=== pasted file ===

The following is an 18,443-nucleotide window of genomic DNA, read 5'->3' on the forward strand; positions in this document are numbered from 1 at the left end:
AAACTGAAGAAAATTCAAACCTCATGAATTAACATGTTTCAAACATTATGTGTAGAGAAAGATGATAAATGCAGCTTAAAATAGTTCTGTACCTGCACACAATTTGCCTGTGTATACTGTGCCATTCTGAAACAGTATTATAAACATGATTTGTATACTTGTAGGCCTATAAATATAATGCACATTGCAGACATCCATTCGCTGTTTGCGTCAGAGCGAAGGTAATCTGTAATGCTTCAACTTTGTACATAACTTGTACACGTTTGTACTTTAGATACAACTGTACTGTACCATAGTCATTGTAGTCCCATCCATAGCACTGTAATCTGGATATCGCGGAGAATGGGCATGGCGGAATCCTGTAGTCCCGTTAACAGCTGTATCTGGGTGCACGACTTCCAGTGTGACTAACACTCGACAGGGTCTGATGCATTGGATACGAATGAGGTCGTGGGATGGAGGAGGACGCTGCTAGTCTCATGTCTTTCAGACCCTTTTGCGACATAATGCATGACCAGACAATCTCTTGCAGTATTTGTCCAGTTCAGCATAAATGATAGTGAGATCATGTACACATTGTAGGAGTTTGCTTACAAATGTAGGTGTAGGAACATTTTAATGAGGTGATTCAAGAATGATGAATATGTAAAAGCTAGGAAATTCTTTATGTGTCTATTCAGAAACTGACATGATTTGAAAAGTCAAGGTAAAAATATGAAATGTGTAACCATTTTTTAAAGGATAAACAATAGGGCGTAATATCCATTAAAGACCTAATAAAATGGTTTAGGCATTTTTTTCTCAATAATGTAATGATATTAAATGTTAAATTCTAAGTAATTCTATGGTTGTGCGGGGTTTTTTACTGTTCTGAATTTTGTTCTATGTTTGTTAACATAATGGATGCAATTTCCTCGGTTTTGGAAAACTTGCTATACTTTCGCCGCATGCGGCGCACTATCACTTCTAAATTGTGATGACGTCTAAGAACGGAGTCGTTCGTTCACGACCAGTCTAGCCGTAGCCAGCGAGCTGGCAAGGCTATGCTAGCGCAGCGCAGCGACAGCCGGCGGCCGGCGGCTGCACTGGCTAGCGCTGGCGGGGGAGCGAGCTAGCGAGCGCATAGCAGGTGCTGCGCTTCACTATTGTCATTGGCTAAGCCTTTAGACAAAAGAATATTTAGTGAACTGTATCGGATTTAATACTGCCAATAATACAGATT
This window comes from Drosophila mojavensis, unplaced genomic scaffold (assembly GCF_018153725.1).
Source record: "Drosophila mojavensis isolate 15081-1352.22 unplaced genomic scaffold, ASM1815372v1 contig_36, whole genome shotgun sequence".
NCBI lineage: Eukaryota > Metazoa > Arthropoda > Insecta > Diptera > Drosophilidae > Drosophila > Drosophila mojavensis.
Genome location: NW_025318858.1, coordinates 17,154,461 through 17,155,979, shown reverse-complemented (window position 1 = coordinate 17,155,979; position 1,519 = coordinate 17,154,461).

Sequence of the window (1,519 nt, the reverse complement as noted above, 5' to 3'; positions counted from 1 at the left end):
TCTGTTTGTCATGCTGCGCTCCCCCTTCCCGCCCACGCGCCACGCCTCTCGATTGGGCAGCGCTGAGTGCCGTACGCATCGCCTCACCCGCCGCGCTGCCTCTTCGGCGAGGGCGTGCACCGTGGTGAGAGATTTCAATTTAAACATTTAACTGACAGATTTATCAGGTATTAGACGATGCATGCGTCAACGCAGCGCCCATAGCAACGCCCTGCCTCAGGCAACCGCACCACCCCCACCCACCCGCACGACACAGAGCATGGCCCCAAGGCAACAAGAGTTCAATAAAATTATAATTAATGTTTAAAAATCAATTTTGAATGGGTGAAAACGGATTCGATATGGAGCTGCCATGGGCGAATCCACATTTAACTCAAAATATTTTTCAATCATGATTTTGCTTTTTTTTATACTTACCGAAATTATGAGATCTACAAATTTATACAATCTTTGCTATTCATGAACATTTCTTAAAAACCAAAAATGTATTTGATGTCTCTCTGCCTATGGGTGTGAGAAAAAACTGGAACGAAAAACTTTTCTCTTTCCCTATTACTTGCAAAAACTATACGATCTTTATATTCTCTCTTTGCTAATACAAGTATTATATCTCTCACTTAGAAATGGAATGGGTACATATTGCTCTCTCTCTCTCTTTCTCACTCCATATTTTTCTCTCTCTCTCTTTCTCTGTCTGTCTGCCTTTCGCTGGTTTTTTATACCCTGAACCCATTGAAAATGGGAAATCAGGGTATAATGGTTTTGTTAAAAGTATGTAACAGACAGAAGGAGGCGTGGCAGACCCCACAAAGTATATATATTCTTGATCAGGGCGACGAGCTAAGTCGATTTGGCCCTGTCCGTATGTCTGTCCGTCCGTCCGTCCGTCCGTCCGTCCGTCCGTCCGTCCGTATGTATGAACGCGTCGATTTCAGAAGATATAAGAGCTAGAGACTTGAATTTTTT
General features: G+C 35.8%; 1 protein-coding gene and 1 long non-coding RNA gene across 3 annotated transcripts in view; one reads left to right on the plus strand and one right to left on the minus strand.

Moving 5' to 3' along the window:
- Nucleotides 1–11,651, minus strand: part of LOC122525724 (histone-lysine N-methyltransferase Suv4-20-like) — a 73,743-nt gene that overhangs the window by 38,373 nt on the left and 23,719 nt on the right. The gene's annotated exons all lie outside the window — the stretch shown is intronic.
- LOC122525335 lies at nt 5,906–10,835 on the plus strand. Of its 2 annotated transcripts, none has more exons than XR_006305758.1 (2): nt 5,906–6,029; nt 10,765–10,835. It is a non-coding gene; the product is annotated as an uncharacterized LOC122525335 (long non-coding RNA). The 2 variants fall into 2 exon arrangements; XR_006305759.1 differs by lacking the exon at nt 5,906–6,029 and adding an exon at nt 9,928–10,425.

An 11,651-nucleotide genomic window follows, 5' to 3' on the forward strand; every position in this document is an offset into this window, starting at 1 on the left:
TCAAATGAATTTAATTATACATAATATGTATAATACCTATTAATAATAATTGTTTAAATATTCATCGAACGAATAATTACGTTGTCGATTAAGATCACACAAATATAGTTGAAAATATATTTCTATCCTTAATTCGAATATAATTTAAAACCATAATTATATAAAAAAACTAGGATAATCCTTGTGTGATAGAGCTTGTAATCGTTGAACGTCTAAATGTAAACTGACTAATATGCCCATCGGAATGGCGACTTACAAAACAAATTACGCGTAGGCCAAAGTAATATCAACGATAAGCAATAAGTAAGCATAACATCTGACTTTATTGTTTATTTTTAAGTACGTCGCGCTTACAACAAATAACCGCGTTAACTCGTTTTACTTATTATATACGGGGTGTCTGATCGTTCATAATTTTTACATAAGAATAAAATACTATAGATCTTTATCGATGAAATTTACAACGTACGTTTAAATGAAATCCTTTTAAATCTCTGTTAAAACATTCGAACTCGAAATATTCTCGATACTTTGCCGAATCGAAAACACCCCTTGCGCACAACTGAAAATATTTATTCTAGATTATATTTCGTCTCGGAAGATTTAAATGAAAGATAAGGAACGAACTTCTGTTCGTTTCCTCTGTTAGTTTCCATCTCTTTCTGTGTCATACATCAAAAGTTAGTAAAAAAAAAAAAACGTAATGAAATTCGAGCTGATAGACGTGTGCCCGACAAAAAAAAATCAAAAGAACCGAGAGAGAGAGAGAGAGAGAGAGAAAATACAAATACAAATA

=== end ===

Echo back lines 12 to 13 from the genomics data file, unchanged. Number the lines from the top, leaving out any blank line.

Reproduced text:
- LOC122525335 lies at nt 5,906–10,835 on the plus strand. Of its 2 annotated transcripts, none has more exons than XR_006305758.1 (2): nt 5,906–6,029; nt 10,765–10,835. It is a non-coding gene; the product is annotated as an uncharacterized LOC122525335 (long non-coding RNA). The 2 variants fall into 2 exon arrangements; XR_006305759.1 differs by lacking the exon at nt 5,906–6,029 and adding an exon at nt 9,928–10,425.

An 11,651-nucleotide genomic window follows, 5' to 3' on the forward strand; every position in this document is an offset into this window, starting at 1 on the left: